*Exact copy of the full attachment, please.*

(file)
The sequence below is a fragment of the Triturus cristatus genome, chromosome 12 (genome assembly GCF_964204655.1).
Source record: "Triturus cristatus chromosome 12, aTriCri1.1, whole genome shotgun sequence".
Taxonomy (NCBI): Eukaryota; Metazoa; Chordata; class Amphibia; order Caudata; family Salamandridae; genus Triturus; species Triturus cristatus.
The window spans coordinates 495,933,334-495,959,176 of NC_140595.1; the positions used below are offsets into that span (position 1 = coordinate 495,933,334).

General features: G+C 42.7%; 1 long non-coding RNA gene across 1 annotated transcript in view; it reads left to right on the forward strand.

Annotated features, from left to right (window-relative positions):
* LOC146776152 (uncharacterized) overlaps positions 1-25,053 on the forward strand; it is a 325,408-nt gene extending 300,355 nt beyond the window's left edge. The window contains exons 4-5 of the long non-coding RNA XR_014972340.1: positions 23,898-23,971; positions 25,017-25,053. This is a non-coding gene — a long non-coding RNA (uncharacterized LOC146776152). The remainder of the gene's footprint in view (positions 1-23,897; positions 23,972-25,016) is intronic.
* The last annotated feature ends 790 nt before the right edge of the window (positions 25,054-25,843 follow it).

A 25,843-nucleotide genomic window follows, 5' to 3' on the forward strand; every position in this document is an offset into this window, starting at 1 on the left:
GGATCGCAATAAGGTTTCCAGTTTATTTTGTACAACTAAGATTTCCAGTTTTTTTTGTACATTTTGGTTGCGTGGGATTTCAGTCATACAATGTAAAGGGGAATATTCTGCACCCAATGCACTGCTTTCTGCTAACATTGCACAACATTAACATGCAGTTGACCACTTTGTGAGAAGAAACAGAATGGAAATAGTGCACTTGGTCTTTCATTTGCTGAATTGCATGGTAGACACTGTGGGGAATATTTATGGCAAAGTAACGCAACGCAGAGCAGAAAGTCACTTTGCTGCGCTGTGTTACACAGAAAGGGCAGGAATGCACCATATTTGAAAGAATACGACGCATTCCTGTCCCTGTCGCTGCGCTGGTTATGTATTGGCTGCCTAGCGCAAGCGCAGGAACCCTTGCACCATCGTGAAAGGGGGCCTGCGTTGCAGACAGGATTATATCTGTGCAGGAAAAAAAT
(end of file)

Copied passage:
The sequence below is a fragment of the Triturus cristatus genome, chromosome 12 (genome assembly GCF_964204655.1).
Source record: "Triturus cristatus chromosome 12, aTriCri1.1, whole genome shotgun sequence".
Taxonomy (NCBI): Eukaryota; Metazoa; Chordata; class Amphibia; order Caudata; family Salamandridae; genus Triturus; species Triturus cristatus.
The window spans coordinates 495,933,334-495,959,176 of NC_140595.1; the positions used below are offsets into that span (position 1 = coordinate 495,933,334).

General features: G+C 42.7%; 1 long non-coding RNA gene across 1 annotated transcript in view; it reads left to right on the forward strand.

Annotated features, from left to right (window-relative positions):
* LOC146776152 (uncharacterized) overlaps positions 1-25,053 on the forward strand; it is a 325,408-nt gene extending 300,355 nt beyond the window's left edge. The window contains exons 4-5 of the long non-coding RNA XR_014972340.1: positions 23,898-23,971; positions 25,017-25,053. This is a non-coding gene — a long non-coding RNA (uncharacterized LOC146776152). The remainder of the gene's footprint in view (positions 1-23,897; positions 23,972-25,016) is intronic.
* The last annotated feature ends 790 nt before the right edge of the window (positions 25,054-25,843 follow it).

A 25,843-nucleotide genomic window follows, 5' to 3' on the forward strand; every position in this document is an offset into this window, starting at 1 on the left:
GGATCGCAATAAGGTTTCCAGTTTATTTTGTACAACTAAGATTTCCAGTTTTTTTTGTACATTTTGGTTGCGTGGGATTTCAGTCATACAATGTAAAGGGGAATATTCTGCACCCAATGCACTGCTTTCTGCTAACATTGCACAACATTAACATGCAGTTGACCACTTTGTGAGAAGAAACAGAATGGAAATAGTGCACTTGGTCTTTCATTTGCTGAATTGCATGGTAGACACTGTGGGGAATATTTATGGCAAAGTAACGCAACGCAGAGCAGAAAGTCACTTTGCTGCGCTGTGTTACACAGAAAGGGCAGGAATGCACCATATTTGAAAGAATACGACGCATTCCTGTCCCTGTCGCTGCGCTGGTTATGTATTGGCTGCCTAGCGCAAGCGCAGGAACCCTTGCACCATCGTGAAAGGGGGCCTGCGTTGCAGACAGGATTATATCTGTGCAGGAAAAAAAT